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      Development of an educational model for surgical simulation by porcine organs using new preservation solution

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      Science Impact, Ltd.

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          Abstract

          Virtual training methods lack the look and especially the feel of operating on a real organ. Thus, additional training resources are still required. Developing these is part of the work of Professor Takuro Saito of the Aizu Medical Center, Fukushima Medical University, Japan. Saito is an expert in the field of gastroenterological surgery, with more than 30 years’ experience and therefore has a keen understanding of the need for new training techniques. He has created a novel method of preserving the small intestines of a pig in such a way as to maintain all the important physical characteristics. He explains the benefits to teaching this could provide: ‘If surgical residents use our model to train their surgical skills and understanding of auto-suturing machines, they can conduct surgery earlier and more skilfully. Furthermore, medical students will be interested in surgery if they are able to suture organs by themselves in demonstrations.’ At the same time, the model method he has developed removes many of the negative aspects of working with animal models. Saito sees this model as the first step to creating a whole body of preserved organs with which to teach the technical skills of surgery. Saito has adapted a newly invented preservation technique to the porcine small intestine. He is using N-vinyl-2-pyrolidone (NVP) an organic compound more typically used as a precursor to more useful products. NVP is colourless and was recently demonstrated to be an effective preservative of human cadavers. Typically, formaldehyde has been used to preserve bodies and specimens; however, NVP has a number of advantages in the context of creating surgical models. Formaldehyde is highly effective at preserving specimens against degradation from microorganisms. The chemical solution functions by both denaturing the proteins that are a key source of nutrients for microorganisms, as well as killing any contaminants present. However, it typically disrupts fine structures in soft tissues such as the gastroenterological tract. In particular, it can cause the mucosal layers to completely change form. It also hardens the tissue beyond its normal rigidity. NVP does not suffer from these problems and can accurately maintain the soft structures of the intestines.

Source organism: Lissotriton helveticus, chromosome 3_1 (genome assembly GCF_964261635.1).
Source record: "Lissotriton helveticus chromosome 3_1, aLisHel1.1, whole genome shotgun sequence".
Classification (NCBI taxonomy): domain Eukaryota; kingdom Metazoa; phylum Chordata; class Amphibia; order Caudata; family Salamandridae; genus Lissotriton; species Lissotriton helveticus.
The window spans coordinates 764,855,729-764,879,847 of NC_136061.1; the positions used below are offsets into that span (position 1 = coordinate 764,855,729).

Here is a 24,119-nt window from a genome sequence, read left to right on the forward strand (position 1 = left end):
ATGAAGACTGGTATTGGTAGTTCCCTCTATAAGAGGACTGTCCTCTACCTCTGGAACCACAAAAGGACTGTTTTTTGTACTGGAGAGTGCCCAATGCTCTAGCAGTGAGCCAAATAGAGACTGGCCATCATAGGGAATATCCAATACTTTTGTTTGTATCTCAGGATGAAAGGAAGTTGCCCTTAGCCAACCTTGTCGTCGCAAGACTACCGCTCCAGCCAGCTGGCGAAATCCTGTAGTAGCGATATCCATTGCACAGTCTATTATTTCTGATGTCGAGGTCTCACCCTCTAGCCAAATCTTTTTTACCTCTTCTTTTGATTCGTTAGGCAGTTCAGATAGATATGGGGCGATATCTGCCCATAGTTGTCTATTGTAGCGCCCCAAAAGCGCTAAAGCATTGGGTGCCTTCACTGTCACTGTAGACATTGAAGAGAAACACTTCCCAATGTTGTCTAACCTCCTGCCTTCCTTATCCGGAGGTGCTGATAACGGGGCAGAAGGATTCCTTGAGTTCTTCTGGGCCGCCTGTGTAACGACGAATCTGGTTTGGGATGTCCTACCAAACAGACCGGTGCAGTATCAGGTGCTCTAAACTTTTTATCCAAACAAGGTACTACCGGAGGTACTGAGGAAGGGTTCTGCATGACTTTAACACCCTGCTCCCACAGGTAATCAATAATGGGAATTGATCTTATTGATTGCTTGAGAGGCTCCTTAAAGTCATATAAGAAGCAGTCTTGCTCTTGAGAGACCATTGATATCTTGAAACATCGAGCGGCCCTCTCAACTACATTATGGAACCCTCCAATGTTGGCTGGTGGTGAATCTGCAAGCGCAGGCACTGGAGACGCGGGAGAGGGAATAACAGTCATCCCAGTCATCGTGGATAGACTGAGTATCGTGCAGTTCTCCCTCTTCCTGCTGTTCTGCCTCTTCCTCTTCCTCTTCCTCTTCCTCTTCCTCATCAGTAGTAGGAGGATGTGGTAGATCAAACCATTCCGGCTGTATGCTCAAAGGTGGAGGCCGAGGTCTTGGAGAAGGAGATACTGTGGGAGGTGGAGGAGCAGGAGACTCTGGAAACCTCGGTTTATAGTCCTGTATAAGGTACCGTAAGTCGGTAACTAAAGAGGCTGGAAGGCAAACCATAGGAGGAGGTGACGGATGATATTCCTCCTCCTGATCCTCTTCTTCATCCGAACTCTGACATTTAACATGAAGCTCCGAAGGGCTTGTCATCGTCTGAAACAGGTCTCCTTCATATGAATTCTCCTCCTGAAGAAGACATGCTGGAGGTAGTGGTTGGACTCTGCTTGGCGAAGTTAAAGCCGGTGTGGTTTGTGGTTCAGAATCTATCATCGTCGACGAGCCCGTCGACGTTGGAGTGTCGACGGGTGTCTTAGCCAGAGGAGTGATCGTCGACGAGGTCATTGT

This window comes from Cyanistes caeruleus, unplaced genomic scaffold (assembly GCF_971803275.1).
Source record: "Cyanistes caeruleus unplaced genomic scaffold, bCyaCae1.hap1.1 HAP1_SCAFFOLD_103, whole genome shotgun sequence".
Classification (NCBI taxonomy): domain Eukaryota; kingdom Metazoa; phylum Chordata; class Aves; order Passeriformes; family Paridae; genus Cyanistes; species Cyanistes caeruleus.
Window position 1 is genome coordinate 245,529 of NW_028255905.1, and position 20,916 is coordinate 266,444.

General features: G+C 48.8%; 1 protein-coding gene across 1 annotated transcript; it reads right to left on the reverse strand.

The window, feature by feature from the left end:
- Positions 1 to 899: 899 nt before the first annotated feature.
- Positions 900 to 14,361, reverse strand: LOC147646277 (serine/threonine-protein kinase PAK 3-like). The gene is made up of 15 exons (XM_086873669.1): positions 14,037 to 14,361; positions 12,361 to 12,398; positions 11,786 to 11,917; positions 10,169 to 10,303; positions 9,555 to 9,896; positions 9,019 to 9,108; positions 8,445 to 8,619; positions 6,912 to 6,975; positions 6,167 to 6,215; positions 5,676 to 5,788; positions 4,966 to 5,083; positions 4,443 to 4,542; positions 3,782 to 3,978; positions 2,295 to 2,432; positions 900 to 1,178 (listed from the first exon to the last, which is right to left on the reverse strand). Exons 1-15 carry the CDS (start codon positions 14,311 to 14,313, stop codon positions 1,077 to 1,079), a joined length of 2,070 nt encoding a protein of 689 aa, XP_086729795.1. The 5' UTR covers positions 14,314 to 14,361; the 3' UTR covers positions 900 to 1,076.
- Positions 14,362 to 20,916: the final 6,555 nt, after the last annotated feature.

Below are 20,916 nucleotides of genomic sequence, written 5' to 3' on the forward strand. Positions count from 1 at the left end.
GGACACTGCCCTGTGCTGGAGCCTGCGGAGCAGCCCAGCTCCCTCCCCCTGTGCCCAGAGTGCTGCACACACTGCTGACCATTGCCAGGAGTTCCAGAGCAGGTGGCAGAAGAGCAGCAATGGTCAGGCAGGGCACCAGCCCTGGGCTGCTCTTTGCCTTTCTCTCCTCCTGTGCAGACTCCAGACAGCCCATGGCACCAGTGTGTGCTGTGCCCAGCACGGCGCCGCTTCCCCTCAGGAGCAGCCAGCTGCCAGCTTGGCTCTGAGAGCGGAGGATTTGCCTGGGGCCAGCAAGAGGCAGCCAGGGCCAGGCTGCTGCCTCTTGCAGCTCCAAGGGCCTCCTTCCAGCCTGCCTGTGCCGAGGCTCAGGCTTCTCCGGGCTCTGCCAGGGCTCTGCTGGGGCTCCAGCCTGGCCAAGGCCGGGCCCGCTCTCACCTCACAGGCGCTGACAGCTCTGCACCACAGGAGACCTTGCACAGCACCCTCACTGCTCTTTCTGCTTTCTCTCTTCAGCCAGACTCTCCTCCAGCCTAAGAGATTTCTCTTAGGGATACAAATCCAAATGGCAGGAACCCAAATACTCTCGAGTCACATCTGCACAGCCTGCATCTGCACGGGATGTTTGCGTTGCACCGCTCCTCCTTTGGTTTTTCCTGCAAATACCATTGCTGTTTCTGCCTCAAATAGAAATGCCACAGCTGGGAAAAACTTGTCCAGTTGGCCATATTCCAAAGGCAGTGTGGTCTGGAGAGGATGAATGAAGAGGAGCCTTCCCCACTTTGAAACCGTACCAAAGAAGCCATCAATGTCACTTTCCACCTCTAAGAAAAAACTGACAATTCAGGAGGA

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          Author and article information

          Journal
          Impact
          impact
          Science Impact, Ltd.
          2398-7073
          March 18 2019
          March 18 2019
          : 2019
          : 2
          : 24-26
          Article
          10.21820/23987073.2019.2.24
          © 2019

          This work is licensed under a Creative Commons Attribution 4.0 Unported License. To view a copy of this license, visit http://creativecommons.org/licenses/by/4.0/

          Earth & Environmental sciences, Medicine, Computer science, Agriculture, Engineering

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